Cisco sets up Iraq academies

Cisco is setting up ten Networking Academy centres in Iraq. Working in association with universities, colleges and government training centres, Cisco will donate lab kits, training and curriculum material as part of the effort to enhance IT and networking skills availability in Iraq.

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By  Stuart Wilson Published  December 3, 2005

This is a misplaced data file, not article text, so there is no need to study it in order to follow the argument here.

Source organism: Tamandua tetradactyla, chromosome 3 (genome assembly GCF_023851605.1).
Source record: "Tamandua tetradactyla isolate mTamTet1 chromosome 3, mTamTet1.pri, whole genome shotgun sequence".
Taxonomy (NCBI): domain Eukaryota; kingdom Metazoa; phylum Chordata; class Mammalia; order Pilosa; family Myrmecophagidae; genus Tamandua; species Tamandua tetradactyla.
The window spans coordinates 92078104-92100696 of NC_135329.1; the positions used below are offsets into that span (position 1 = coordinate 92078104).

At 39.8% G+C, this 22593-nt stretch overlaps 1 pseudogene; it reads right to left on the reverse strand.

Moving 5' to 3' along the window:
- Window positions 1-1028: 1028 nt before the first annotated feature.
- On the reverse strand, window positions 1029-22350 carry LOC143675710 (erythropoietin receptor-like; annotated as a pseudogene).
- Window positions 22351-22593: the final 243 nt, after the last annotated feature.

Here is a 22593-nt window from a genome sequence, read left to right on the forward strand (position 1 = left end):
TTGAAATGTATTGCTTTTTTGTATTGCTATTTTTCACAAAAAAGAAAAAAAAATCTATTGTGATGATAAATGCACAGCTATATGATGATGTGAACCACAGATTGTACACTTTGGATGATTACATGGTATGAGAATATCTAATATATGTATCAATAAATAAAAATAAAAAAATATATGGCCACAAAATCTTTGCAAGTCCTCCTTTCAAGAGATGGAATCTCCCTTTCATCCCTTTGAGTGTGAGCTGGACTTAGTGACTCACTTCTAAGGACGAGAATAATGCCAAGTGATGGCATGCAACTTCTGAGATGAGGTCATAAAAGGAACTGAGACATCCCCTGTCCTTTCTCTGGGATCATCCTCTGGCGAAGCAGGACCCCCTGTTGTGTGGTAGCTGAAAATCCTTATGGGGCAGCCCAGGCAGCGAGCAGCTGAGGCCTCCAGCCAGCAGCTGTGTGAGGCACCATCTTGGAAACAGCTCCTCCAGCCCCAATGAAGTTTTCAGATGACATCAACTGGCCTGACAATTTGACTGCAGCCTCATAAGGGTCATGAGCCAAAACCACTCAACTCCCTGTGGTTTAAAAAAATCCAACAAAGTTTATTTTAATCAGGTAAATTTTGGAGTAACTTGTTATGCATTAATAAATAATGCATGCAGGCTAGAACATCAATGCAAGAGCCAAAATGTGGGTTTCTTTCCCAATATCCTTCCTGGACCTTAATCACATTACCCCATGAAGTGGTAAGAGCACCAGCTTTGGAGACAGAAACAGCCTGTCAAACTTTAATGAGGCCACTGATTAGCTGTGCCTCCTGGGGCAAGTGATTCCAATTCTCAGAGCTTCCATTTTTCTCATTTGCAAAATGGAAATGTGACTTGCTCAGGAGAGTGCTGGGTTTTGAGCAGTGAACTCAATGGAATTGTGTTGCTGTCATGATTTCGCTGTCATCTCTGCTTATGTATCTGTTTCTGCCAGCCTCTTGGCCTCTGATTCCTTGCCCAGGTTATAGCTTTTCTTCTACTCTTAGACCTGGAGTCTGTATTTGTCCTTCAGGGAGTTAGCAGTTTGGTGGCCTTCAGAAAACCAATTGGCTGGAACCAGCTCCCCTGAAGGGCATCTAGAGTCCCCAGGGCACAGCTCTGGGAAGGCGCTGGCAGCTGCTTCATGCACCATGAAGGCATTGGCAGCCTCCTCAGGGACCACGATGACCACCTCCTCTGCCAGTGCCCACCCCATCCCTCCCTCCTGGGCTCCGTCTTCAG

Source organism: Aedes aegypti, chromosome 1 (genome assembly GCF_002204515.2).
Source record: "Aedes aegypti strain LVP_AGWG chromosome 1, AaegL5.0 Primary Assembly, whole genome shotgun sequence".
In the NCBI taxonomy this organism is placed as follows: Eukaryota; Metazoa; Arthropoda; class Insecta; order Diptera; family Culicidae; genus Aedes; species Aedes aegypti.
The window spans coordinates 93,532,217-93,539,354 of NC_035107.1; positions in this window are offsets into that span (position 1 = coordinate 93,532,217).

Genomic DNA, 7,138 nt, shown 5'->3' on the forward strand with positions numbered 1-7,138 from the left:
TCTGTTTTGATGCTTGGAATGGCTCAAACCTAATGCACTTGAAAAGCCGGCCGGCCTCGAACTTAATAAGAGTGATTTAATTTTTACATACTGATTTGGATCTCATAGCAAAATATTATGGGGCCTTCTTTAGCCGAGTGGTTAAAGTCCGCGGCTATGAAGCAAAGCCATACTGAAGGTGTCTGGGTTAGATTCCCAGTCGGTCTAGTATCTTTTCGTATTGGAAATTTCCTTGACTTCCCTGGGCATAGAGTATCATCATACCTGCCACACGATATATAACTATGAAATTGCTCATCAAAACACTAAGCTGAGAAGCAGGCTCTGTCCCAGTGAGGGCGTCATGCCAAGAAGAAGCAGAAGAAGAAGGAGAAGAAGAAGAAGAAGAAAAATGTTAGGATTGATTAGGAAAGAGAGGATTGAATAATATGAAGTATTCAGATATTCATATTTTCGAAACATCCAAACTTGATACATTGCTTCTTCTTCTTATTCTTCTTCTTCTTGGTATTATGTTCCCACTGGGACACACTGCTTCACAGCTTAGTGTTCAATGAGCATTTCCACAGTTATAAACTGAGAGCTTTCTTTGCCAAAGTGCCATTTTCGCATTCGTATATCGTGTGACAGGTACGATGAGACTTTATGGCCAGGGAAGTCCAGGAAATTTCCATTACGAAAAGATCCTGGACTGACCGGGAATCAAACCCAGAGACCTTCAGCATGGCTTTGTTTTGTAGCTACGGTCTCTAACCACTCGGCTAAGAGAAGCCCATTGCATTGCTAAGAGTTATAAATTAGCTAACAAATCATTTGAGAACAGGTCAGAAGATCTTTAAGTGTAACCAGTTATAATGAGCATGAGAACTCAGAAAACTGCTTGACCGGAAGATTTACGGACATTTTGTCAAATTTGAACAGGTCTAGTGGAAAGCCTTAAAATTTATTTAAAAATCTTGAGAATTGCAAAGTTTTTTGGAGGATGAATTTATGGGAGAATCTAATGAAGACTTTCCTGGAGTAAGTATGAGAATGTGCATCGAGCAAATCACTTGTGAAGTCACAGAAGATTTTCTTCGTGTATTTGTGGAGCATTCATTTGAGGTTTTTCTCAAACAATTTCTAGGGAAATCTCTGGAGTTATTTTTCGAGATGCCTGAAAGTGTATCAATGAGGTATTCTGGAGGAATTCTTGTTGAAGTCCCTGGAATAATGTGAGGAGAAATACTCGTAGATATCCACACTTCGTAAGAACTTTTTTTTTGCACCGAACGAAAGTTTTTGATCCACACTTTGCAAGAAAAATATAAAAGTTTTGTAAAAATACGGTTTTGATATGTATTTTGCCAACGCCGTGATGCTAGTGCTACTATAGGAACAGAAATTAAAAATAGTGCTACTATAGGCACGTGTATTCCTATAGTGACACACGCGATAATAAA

Cisco is setting up ten Networking Academy centres in Iraq. Working in association with universities, colleges and government training centres, Cisco will donate lab kits, training and curriculum material as part of the effort to enhance IT and networking skills available in Iraq. The plan includes four regional academies supported by the United Nations’ Economic and Social Commission for Western Asia (UN-ESCWA). Three of the regional academies will be affiliated to public universities in Baghdad, Basra and Mosul with the fourth linked to the private university college of Al-Mansour in Baghdad. A further six local academies will be set up in other colleges, universities and government training centres close to the sites chosen for the regional academies. Long-term, each regional academy is expected to spawn ten local academies creating a network of more than 40 learning centres spread throughout Iraq. The plan to develop a network of local academies started in 2004 with preliminary discussions taking place between Beirut-based UN-ESCWA and Cisco’s Middle East organisation. The education initiative now has trainers in place and several student classes have already taken place. “Prior to initiating our academy programme, we had to ensure that basic services such as water and electricity were available in all four campuses,” said Yasser Elkady, general manager for Cisco in the Middle East, North Africa and Levant. “Most sites were found to lack power stability and landline internet access. Additionally we needed to find secure space to set up our training labs.” A total of 13 instructors were trained for a month at the Lebanese American University (LAU) in Beirut to staff the programme. All 13 secured CCNA certification before returning to Iraq to set up the labs. The IT and networking technology for the centres, which included laptop computers donated by IBM, was delivered through UN-ESCWA between April and October 2005. Each regional and local academy is expected to teach a minimum of 50 students per annum.

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